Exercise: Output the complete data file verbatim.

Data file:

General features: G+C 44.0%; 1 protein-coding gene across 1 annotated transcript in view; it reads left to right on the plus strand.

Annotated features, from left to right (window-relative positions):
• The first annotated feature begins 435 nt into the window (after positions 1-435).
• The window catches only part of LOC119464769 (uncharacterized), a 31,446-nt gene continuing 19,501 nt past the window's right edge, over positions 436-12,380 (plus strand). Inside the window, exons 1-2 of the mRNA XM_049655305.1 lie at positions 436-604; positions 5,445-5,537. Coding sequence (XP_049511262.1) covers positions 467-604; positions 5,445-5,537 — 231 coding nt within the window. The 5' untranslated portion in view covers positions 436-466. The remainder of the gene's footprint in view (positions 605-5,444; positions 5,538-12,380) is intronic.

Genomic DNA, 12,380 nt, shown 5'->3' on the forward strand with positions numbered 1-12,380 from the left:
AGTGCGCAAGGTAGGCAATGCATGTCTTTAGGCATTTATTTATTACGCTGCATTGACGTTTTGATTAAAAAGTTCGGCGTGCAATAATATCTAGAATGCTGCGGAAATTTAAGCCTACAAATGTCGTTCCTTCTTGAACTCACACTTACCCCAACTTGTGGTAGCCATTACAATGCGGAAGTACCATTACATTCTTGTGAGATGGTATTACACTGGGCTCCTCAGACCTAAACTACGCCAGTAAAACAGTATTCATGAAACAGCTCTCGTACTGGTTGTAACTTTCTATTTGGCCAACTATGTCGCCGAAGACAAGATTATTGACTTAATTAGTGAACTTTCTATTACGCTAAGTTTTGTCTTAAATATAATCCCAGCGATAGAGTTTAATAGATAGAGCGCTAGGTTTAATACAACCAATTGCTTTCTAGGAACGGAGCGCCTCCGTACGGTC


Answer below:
General features: G+C 44.0%; 1 protein-coding gene across 1 annotated transcript in view; it reads left to right on the plus strand.

Annotated features, from left to right (window-relative positions):
• The first annotated feature begins 435 nt into the window (after positions 1-435).
• The window catches only part of LOC119464769 (uncharacterized), a 31,446-nt gene continuing 19,501 nt past the window's right edge, over positions 436-12,380 (plus strand). Inside the window, exons 1-2 of the mRNA XM_049655305.1 lie at positions 436-604; positions 5,445-5,537. Coding sequence (XP_049511262.1) covers positions 467-604; positions 5,445-5,537 — 231 coding nt within the window. The 5' untranslated portion in view covers positions 436-466. The remainder of the gene's footprint in view (positions 605-5,444; positions 5,538-12,380) is intronic.

Genomic DNA, 12,380 nt, shown 5'->3' on the forward strand with positions numbered 1-12,380 from the left:
AGTGCGCAAGGTAGGCAATGCATGTCTTTAGGCATTTATTTATTACGCTGCATTGACGTTTTGATTAAAAAGTTCGGCGTGCAATAATATCTAGAATGCTGCGGAAATTTAAGCCTACAAATGTCGTTCCTTCTTGAACTCACACTTACCCCAACTTGTGGTAGCCATTACAATGCGGAAGTACCATTACATTCTTGTGAGATGGTATTACACTGGGCTCCTCAGACCTAAACTACGCCAGTAAAACAGTATTCATGAAACAGCTCTCGTACTGGTTGTAACTTTCTATTTGGCCAACTATGTCGCCGAAGACAAGATTATTGACTTAATTAGTGAACTTTCTATTACGCTAAGTTTTGTCTTAAATATAATCCCAGCGATAGAGTTTAATAGATAGAGCGCTAGGTTTAATACAACCAATTGCTTTCTAGGAACGGAGCGCCTCCGTACGGTC